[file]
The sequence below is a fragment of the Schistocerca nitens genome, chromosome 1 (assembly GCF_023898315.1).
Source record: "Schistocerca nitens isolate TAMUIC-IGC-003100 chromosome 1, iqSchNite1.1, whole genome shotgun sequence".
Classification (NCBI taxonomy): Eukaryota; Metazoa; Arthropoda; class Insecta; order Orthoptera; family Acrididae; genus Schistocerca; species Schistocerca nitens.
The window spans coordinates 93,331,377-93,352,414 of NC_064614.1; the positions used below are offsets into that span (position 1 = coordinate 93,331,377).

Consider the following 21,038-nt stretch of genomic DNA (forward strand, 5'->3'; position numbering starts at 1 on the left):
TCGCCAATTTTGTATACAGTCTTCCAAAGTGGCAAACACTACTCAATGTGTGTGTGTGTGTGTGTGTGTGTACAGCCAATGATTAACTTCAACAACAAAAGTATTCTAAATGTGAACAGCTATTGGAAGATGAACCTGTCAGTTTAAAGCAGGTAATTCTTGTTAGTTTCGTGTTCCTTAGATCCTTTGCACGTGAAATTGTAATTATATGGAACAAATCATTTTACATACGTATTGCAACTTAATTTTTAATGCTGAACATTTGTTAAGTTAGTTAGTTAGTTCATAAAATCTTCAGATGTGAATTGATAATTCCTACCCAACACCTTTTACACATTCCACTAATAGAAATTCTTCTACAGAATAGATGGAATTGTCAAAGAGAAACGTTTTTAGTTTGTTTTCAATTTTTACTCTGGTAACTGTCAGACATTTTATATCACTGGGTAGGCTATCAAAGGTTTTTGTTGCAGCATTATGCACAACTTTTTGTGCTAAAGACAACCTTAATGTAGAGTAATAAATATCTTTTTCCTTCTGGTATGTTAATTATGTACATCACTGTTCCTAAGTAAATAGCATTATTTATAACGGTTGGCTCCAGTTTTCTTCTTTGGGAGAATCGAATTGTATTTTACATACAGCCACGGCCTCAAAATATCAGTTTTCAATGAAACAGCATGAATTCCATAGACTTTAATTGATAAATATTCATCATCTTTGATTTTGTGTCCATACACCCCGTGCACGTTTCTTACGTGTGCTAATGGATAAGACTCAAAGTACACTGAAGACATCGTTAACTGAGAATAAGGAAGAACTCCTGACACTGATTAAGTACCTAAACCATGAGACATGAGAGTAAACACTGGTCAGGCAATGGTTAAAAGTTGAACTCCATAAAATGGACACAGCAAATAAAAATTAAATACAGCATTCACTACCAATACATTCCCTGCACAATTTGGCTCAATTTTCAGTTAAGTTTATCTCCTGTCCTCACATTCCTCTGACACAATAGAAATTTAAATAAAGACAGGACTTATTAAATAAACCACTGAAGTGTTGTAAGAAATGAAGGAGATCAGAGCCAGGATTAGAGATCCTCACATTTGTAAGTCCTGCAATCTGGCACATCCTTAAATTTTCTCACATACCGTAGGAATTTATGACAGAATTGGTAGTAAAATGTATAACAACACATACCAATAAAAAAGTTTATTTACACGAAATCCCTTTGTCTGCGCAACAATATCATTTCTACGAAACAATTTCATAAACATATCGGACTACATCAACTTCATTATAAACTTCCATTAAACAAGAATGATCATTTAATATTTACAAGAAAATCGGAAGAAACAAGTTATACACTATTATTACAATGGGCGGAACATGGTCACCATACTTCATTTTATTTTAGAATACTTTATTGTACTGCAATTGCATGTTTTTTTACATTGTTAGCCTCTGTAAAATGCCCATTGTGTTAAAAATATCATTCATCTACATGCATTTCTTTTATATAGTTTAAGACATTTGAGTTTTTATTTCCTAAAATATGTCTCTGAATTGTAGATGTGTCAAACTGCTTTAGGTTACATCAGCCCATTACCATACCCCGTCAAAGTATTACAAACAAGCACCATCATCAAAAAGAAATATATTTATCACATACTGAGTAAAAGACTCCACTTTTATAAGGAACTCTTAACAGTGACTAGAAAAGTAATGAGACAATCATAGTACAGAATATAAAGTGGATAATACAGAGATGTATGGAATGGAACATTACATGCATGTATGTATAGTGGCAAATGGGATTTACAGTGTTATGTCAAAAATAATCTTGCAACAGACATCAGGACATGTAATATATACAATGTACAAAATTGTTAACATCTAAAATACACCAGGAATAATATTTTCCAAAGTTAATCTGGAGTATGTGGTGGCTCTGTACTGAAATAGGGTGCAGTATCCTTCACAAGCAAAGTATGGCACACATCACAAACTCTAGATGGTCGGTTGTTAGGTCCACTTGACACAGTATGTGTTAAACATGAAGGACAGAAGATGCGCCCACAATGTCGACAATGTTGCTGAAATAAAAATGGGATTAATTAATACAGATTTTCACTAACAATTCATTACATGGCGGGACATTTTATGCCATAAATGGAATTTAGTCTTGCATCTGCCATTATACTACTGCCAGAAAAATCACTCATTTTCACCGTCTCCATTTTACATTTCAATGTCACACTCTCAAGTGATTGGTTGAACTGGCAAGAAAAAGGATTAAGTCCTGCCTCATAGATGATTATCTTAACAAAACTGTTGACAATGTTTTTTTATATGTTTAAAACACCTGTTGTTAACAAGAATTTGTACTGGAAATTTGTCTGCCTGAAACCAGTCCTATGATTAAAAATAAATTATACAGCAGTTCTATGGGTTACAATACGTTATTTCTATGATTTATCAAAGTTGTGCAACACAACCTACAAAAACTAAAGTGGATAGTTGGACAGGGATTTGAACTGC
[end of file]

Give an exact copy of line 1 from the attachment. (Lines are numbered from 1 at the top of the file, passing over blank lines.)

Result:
The sequence below is a fragment of the Schistocerca nitens genome, chromosome 1 (assembly GCF_023898315.1).